What Is Humic Acid?
Humic and Fulvic acids are the final break-down constituents of the natural decay of plant and animal materials. These organic acids are found in pre-historic deposits. Humic matter is formed through the chemical and biological humification of plant and animal matter and through the biological activities of micro-organisms. Humic acids are complex molecules that exist naturally in soils, peats, oceans and fresh waters. The one source of humic acids are the sedimentation layers referred to as Leonardite. These layers were originally deep in the earth’s crust, but over many years have been exhumed to near-surface location. Humic acids are found in high concentration in these layers. Leonardite is organic matter, which has not reached the state of coal and differs from soft brown coal by its high oxidation degree, a result of the process of coal formation, and has no value as fuel. The decomposition of concentrated organic acids is a lengthy process taking millions of years in the natural environment. Imagine, if you will, a prehistoric marsh or peat bog. Plants are harvesting carbon dioxide from the atmosphere and using the sun’s energy to build plant biomass. These plants feed insects and vertebrates. As plants and animals die they contribute their carbon back to the bottom of the bog. Over millions of years this cycle of organic matter is concentrated and compressed into layers in the earth.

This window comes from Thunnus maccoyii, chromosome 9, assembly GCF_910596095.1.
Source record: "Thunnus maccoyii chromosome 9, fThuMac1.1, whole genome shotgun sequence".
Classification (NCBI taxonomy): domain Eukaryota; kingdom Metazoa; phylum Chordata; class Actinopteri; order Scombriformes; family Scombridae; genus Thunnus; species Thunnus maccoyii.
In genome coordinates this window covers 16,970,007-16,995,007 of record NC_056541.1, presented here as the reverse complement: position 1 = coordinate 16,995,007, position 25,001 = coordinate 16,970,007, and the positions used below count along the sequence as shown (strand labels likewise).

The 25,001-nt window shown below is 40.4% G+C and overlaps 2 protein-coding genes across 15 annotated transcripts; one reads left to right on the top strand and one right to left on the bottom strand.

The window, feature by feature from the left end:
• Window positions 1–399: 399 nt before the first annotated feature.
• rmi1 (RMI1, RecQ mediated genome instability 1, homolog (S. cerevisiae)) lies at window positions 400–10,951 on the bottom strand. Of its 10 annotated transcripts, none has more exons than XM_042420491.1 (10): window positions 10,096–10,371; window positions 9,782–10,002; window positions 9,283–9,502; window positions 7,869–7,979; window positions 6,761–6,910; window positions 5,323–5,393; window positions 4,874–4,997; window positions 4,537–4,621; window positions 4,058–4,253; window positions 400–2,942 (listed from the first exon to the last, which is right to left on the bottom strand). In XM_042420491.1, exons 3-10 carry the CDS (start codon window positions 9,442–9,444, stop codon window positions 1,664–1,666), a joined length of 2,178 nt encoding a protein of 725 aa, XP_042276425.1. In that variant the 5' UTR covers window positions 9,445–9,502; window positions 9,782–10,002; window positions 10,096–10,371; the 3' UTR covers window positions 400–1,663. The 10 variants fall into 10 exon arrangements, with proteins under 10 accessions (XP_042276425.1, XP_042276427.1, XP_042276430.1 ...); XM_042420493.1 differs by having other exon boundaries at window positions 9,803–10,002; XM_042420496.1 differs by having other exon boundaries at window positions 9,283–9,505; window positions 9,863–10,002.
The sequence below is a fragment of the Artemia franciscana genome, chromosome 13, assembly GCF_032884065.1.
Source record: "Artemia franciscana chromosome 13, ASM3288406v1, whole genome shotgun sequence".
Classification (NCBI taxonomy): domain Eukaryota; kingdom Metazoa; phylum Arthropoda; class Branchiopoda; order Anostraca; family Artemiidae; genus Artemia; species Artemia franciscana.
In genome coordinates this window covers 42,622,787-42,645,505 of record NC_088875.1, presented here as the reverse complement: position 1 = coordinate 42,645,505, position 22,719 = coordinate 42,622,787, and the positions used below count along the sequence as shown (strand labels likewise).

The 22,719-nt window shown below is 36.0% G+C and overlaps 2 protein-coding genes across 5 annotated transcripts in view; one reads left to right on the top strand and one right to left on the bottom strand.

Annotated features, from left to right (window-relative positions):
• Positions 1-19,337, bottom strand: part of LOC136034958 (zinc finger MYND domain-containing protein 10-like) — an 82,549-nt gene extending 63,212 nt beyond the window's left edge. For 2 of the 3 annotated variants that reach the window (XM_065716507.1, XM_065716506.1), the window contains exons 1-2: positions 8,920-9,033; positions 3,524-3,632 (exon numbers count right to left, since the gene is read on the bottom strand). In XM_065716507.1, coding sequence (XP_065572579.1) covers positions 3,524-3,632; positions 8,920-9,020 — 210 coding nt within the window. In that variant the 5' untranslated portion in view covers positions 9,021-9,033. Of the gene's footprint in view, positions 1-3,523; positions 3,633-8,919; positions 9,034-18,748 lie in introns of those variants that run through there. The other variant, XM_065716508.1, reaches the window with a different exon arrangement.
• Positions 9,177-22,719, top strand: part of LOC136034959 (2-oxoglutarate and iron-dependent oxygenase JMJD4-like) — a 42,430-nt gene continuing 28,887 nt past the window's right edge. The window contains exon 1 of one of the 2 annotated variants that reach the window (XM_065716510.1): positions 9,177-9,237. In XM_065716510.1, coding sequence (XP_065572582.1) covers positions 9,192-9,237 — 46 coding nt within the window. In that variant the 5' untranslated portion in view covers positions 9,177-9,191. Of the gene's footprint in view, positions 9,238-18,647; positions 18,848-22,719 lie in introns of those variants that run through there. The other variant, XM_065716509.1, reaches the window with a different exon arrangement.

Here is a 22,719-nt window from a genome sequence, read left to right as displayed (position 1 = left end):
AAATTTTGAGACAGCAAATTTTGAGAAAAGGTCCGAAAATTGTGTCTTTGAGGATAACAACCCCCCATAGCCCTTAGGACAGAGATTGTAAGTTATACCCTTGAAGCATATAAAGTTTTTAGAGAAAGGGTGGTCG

Where Does It Come From?
One of the first recognized reserves of Leonardite came from the Dakotas, (named after a Mr. Leonard). These strata were not very deep which allowed for simple mining techniques. Since this early beginning, the term Leonardite has been widely used as a name for all humic and fulvic acid containing mined products.
A recent discovery was made in Ukraine in the Cherkassy region with a concentrated reserve of organic acid in the oxidized lignite. These layers (or sediments) occur naturally very close to the surface. For this reason and over the last several thousand years they have become oxidized. This natural process has concentrated the humic acid content to upward of 70 percent. It is possible, through artificial means, to chemically or mechanically oxidize Leonardite. However, using sources that have been oxidized naturally is much more economical.
What Is It Used For In Agriculture?